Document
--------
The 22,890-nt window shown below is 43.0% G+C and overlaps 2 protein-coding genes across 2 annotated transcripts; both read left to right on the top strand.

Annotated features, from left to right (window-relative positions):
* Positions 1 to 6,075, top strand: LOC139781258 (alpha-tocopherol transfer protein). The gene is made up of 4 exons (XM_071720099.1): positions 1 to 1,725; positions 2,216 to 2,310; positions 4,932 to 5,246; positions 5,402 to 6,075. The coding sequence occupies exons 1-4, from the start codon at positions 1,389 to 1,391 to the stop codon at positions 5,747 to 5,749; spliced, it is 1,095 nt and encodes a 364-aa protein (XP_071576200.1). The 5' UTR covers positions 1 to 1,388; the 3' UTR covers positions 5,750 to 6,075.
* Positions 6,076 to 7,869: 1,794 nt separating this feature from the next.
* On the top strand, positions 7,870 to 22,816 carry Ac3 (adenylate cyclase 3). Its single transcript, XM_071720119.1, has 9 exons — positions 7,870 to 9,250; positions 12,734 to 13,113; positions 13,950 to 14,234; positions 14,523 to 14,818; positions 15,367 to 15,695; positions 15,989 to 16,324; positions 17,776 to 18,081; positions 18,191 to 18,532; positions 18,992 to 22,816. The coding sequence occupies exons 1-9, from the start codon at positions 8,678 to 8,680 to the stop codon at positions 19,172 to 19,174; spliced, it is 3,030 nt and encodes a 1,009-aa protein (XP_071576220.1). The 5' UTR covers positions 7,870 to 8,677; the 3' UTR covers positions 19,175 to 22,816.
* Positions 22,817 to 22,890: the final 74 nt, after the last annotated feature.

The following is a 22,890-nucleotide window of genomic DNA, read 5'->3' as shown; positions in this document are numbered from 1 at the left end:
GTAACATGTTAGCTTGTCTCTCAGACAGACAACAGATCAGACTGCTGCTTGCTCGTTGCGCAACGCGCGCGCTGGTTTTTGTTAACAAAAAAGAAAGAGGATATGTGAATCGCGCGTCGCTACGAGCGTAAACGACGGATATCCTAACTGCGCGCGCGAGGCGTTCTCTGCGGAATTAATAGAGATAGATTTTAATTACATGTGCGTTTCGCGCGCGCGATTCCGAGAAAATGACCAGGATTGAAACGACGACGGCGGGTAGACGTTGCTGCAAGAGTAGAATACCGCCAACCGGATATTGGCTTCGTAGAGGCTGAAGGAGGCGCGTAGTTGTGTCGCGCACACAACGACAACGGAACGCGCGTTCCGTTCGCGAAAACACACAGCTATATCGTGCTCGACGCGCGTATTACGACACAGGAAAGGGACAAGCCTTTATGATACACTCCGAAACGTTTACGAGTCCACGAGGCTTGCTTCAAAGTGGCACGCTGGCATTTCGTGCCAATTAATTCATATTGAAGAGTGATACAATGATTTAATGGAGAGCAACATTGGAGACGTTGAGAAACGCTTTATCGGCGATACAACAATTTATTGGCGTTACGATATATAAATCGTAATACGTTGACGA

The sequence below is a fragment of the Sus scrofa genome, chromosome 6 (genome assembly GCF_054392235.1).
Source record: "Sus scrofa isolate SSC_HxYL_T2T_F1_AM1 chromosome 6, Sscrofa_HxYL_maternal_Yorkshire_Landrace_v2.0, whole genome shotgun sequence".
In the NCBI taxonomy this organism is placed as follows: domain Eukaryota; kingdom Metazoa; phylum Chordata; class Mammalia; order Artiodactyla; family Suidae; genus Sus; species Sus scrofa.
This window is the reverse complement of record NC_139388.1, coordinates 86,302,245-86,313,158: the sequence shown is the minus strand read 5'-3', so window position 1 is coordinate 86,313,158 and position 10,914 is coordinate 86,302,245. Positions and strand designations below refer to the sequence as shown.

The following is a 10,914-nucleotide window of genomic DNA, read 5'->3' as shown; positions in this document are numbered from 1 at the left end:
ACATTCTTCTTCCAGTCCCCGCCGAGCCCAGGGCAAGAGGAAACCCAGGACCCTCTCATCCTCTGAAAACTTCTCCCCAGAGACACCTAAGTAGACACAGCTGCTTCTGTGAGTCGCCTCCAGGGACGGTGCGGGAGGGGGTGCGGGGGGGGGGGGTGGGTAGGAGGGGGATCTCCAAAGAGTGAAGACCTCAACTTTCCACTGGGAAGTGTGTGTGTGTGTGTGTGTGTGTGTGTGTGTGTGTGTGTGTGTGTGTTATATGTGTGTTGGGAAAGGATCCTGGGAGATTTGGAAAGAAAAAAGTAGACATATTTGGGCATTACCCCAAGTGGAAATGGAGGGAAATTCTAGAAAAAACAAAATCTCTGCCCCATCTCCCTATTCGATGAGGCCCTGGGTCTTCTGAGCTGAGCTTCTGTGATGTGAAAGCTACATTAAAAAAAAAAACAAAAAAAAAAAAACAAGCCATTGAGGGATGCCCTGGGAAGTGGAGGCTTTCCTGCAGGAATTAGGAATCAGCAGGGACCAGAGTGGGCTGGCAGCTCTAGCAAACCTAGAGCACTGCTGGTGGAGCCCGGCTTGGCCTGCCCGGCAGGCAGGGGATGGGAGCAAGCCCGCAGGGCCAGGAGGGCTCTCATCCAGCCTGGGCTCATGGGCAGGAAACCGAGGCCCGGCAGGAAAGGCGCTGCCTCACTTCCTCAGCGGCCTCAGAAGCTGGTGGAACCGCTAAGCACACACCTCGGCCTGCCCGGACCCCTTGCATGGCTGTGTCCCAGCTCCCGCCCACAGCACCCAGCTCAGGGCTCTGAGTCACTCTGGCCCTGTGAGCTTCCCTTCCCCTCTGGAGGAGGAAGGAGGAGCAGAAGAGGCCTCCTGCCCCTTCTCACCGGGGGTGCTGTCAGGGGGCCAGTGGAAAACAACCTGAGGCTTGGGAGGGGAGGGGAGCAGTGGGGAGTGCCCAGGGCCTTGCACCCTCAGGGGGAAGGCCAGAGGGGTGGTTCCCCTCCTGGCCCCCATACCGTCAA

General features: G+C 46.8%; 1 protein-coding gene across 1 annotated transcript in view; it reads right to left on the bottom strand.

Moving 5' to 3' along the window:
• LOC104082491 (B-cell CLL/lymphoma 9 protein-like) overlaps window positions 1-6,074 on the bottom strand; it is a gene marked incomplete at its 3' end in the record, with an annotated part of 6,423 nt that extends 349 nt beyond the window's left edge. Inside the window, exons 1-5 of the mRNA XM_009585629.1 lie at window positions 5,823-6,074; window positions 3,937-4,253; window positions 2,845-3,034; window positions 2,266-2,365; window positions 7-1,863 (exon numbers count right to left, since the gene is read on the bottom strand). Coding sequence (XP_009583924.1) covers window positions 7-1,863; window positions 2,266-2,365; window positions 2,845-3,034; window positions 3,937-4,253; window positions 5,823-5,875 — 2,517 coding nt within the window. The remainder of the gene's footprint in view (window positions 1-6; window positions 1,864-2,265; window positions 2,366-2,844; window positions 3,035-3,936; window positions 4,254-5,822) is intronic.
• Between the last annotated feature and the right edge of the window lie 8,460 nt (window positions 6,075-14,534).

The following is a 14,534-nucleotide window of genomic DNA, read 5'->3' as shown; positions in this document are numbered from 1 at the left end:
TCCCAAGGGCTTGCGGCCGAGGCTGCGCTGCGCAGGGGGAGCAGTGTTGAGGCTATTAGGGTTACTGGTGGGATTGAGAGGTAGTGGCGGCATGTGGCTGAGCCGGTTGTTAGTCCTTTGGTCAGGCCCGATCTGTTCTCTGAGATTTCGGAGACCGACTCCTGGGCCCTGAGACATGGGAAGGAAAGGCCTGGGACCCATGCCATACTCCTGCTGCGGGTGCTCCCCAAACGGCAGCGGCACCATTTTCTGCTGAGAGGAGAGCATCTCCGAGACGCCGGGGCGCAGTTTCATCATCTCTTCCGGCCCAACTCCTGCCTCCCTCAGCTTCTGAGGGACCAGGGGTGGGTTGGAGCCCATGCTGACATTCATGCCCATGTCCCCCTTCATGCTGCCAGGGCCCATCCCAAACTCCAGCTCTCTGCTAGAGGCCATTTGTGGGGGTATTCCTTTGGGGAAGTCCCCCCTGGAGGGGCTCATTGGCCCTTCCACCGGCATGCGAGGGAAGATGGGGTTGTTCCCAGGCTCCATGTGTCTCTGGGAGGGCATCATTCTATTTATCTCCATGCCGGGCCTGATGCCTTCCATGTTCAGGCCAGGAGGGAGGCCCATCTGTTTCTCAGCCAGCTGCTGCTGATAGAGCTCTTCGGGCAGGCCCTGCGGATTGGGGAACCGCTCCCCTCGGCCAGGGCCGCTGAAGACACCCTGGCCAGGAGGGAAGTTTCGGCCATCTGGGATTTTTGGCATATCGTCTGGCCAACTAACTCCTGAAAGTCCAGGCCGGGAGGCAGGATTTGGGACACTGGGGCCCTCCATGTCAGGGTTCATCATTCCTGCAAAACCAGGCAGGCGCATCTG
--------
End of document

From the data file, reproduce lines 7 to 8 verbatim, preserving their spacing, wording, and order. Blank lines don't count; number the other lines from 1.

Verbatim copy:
The following is a 22,890-nucleotide window of genomic DNA, read 5'->3' as shown; positions in this document are numbered from 1 at the left end:
GTAACATGTTAGCTTGTCTCTCAGACAGACAACAGATCAGACTGCTGCTTGCTCGTTGCGCAACGCGCGCGCTGGTTTTTGTTAACAAAAAAGAAAGAGGATATGTGAATCGCGCGTCGCTACGAGCGTAAACGACGGATATCCTAACTGCGCGCGCGAGGCGTTCTCTGCGGAATTAATAGAGATAGATTTTAATTACATGTGCGTTTCGCGCGCGCGATTCCGAGAAAATGACCAGGATTGAAACGACGACGGCGGGTAGACGTTGCTGCAAGAGTAGAATACCGCCAACCGGATATTGGCTTCGTAGAGGCTGAAGGAGGCGCGTAGTTGTGTCGCGCACACAACGACAACGGAACGCGCGTTCCGTTCGCGAAAACACACAGCTATATCGTGCTCGACGCGCGTATTACGACACAGGAAAGGGACAAGCCTTTATGATACACTCCGAAACGTTTACGAGTCCACGAGGCTTGCTTCAAAGTGGCACGCTGGCATTTCGTGCCAATTAATTCATATTGAAGAGTGATACAATGATTTAATGGAGAGCAACATTGGAGACGTTGAGAAACGCTTTATCGGCGATACAACAATTTATTGGCGTTACGATATATAAATCGTAATACGTTGACGA